Dabs, complaints and open letters: Cam Newton’s road to Super Bowl 50

“He’s a showoff.” “He’s unprofessional.” “He’s disrespectful.”

The rhetoric surrounding Carolina Panthers quarterback Cam Newton this season has been filled with complaints about his brash, cavalier style of play. But how can you fault a man who celebrates when he has a reason to celebrate?

Newton is blessed with a 6’5”, 260-pound frame and a cannon arm. Add in his winning smile and his fun-loving demeanor and you have what some may view as a dangerous combination. Dangerous because he not only has the physical skills to beat you, but he has the mindset to tell you he beat you. And that mindset becomes infectious and spreads to the entire team. If you have trouble stopping a team that celebrates every single time they reach the endzone or simply pick up positive yardage, it’s easy for you to get upset or offended. But it’s not about you and your tired #HotTakes.

Newton’s celebrations have never been about disrespecting his opponent. Newton celebrates for himself. He celebrates for his teammates. He celebrates for the Carolina fans. And with 35 passing touchdowns, 10 rushing scores and a 15-1 record, he and the Panthers have had plenty of reasons to celebrate. Newton is a shoo-in for the NFL MVP award and has his team on the cusp of winning its first Super Bowl in franchise history. How classy would you act if you were so close to achieving a lifelong dream?

A Tennessee mother wrote a letter to Newton after the Panthers’ 27-10 win over the Titans questioning his status as a role model and describing how his actions have a negative effect on children. “Unfortunately, what you modeled for them today was egotism, arrogance and poor sportsmanship,” she wrote. Why? Because he danced when he scored? Did this Tennessee mother have anything to say about the fact that Cam gives the ball to a kid in the stands after every touchdown he scores, too?

Does Aaron Rodgers not pump his fist and do the discount-double-check when he scores? Does JJ Watt not roar like a madman when he gets a sack? Have they received letters from people who are offended by their antics? Just because your quarterback or favorite player doesn’t celebrate like him, doesn’t prohibit Newton from enjoying and expressing himself.

Newton wasn’t always this way. It wasn’t long ago that he was being criticized for having an attitude in press conferences after a loss or acting poorly on the sidelines after making a bad play. So you can’t be upset when you lose, and you can’t be happy when you win either? Newton is an athlete who wears his heart on his sleeve, and there’s nothing wrong with that.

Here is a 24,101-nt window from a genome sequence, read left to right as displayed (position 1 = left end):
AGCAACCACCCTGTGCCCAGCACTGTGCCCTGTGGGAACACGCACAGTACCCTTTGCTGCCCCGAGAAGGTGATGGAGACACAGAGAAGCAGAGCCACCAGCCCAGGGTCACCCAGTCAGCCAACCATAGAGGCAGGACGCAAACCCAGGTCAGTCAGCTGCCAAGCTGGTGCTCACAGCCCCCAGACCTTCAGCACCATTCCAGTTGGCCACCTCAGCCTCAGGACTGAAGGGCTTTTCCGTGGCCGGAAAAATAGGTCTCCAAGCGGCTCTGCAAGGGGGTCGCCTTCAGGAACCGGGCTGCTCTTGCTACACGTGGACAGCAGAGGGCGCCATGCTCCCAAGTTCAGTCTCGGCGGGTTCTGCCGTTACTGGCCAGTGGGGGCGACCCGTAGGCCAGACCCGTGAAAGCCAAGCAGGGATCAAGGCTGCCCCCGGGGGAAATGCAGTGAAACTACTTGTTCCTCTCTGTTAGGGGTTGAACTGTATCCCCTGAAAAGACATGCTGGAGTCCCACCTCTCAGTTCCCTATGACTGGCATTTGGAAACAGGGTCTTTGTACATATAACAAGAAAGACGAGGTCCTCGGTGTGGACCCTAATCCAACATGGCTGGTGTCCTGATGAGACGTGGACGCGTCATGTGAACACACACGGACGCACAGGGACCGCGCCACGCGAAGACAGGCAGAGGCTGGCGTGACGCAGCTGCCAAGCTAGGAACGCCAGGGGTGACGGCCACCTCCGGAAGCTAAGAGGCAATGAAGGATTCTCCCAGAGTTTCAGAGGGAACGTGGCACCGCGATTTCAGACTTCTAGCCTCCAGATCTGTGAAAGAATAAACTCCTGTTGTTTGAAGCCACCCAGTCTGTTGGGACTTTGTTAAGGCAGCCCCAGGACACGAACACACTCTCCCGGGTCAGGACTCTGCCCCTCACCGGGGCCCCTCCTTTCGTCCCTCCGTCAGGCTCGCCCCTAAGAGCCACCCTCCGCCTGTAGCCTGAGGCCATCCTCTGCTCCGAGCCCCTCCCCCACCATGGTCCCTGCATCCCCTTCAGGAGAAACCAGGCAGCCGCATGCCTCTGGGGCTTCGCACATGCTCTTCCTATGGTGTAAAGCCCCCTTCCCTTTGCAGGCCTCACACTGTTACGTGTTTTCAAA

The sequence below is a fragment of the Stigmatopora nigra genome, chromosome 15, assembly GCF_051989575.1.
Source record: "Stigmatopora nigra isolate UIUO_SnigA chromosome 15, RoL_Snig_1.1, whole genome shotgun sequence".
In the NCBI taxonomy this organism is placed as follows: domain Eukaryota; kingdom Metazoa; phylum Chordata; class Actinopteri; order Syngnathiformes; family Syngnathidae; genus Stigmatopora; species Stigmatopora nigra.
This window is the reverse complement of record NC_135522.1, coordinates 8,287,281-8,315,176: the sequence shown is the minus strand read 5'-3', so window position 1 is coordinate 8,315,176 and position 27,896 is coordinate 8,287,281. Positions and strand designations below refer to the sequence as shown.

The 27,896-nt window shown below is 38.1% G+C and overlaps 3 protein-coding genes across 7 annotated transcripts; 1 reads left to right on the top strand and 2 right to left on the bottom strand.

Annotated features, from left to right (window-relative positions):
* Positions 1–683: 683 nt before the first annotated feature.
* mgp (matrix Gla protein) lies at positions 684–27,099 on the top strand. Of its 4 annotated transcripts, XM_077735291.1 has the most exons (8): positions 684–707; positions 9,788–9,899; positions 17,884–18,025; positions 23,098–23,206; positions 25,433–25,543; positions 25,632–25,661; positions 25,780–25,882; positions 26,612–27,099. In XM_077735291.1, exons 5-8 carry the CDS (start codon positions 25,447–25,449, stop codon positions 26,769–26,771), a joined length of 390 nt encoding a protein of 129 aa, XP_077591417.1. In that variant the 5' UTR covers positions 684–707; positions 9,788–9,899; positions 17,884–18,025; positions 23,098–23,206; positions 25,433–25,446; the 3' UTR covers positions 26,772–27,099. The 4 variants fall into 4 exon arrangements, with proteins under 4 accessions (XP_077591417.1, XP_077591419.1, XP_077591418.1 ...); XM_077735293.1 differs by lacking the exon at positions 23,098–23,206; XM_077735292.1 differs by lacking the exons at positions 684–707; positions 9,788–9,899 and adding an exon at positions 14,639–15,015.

Of course, the unspoken context of all this derisiveness aimed at Cam is the fact that he’s black. And if no one had outright discussed it this year, Newton made headlines this week when he inserted race into the conversation.

“I’ve said this since day one,” he said. “I’m an African-American quarterback that may scare a lot of people because they haven’t seen nothing that they can compare me to.”

Is race a factor as to why Newton receives so much criticism? Probably. On the field there’s never been a talent as singularly dominant as Cam is with his arm AND his feet. Throw in the fact that only five African-American quarterbacks have previously started a Super Bowl. That’s right, out of 100 starting quarterback roster slots in the Super Bowl, a mere .05% have been black: Doug Williams, Steve McNair, Donovan McNabb, Colin Kaepernick and Russell Wilson. None of them have Newton’s physical ability or his mindset, but we have seen these race-tinged accusations before. Notably with Colin Kaepernick being accused of not being “professional” by journalist Sal Maiorana. Nobody has ever seen anything to compare to Cam either, because there has never been a quarterback, White or Black, who has such a fun-loving personality to pair with his dominance on the field.

Newton’s path to Super Bowl 50 was forged with hard work and a smile. He is a once-ever superstar, a flash of a supernova that no one has seen before, or possibly, after. When he and the Panthers face Peyton Manning and the Denver Broncos in Super Bowl 50, he will have every right to dab, dance and act like Superman as much as he wants. Newton and the Panthers earned their spot in the Super Bowl, no one has any right to criticize them for how they choose to act when they are 60 minutes away from achieving their dream.

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